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bye bye!

I’ve left my job. No more cloister views, lunchtime antique browsing, Maggie Jones’ lunches or Caffe concerto ice creams in the old cemetery. I shan’t miss it much though. I’m in Westminster now, opposite the Holden building on 55 Broadway – I love Holden! My view is of Henry Moore’s west wind sculpture. Not that I get to look out of the window much.

This week I have, besides having started some sort of career (as someone said: it is better to be a swineherd in a castle than to be a king in a pigsty), been to hear Maurice Glasman talk about blue labour. I really like him, mainly, I think because of the jewishness (yes, I’m one of those). He reminds me of Jeff Goldblum et al. – should’ve been an actor with that face. I’ve been to a Roxette concert at Wembley which was just as amazing as you can imagine it would be for a Swedish expat like moi. And to a Terry Eagleton lecture at St Martin-in-the-Fields where an argument was being made for power and against compassion – muy interesante. I’ve also been to the Christmas fair at the Swedish Church and whad’ya know – it was exactly the same as last year. I guess that’s what Christmas is all about: repetition – or tradition as we like to call it.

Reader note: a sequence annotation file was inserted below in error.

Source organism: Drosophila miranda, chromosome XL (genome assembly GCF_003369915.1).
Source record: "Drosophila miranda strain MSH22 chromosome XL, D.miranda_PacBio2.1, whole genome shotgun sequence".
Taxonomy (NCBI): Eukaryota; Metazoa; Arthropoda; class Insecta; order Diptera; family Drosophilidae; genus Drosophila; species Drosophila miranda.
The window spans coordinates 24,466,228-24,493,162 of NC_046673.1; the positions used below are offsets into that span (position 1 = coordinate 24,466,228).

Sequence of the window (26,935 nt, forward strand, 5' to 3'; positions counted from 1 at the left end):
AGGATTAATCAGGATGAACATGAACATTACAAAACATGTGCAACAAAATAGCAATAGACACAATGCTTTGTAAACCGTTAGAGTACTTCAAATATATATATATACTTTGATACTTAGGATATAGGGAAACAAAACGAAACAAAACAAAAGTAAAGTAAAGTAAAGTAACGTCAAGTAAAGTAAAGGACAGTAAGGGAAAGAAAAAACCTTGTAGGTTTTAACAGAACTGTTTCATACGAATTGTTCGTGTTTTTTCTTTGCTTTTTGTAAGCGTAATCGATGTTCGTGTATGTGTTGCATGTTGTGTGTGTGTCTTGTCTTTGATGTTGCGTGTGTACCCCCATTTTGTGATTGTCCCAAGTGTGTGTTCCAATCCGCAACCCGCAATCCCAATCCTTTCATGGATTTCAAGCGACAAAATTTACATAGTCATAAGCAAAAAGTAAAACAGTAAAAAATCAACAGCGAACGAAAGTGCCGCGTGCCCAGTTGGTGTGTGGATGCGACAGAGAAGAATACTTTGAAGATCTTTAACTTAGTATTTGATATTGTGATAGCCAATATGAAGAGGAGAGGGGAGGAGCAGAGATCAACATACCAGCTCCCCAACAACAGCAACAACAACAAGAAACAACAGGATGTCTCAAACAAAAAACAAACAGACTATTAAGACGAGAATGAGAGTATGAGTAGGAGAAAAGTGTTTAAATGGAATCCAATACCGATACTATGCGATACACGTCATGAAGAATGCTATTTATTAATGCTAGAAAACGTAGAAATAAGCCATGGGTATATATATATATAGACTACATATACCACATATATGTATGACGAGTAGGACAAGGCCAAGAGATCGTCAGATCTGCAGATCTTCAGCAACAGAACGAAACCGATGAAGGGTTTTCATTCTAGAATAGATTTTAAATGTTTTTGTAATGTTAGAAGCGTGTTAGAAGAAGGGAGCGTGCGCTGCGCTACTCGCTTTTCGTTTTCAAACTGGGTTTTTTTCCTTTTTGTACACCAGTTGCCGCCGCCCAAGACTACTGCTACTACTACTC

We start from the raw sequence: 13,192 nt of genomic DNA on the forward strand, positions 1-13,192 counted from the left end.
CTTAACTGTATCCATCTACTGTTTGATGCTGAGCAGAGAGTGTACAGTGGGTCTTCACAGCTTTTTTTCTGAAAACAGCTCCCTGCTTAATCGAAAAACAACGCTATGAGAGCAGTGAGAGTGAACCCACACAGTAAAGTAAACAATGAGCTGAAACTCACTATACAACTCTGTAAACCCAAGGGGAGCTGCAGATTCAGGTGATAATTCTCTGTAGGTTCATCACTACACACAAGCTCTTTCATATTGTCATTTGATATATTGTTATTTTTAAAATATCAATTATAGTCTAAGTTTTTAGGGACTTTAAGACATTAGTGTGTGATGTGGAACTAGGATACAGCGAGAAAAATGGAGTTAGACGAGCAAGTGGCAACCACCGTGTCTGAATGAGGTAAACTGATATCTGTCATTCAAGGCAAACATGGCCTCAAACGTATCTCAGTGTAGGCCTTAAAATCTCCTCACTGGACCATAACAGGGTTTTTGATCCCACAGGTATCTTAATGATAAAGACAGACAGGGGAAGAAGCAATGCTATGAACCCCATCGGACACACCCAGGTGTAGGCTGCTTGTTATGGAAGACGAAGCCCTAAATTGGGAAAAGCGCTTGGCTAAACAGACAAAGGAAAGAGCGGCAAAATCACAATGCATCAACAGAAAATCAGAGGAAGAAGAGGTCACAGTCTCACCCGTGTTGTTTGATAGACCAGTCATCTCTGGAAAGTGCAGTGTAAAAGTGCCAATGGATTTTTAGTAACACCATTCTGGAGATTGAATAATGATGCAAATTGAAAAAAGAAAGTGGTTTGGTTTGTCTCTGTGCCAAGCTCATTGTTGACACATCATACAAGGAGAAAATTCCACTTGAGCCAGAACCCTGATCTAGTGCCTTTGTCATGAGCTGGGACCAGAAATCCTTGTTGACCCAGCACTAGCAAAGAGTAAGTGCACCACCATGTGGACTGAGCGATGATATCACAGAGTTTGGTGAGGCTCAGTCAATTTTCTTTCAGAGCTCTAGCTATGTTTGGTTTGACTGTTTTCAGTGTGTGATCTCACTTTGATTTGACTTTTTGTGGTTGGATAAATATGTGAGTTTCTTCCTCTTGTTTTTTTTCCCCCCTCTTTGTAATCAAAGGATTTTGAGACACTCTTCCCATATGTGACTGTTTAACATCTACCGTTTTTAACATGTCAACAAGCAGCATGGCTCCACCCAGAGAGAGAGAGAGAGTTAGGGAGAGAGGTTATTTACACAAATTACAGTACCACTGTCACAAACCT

For someone who has trawled through the better part of the In Our Time archive, it was a real treat to see Melvyn Bragg IRL at the National aka my second home. Melvyn (yes, I think we’re on first name basis here) is how I imagine the Victorian polymath from the public lecture halls would be. So jam packed with knowledge that it can barely be contained, it spills over in anecdotes, in jokes, in semi-unrelated facts, accompanied by gesticulation so wild, hand written notes flies all over the place.

They are celebrating the anniversary of the King James’s Bible which is the subject of Melvyn’s new book The Book of Books: The Radical Impact of the King James Bible (I went to some of the bible readings as well but I don’t know if it works, you know. I like costume and bit of spectacle when I’m at the theatre, and I don’t fare well with monologues.). A lot of this talk – on the social and cultural importance of the KJ Bible – resonated with the talks on the gospel and social justice that’s been running at St Martin in the Field, where Neil MacGregor did an amazingly good speech on Compassion in Art – or lack thereof.

Now, I can’t show you any Christian art of radical compassion because apparently there isn’t any but I will show you this. Engraved in ONE single circular line, starting at the tip of the nose and moving outwards (click on it, it’s awesome).

Sometimes, like Flaubert, I believe in nothing but art.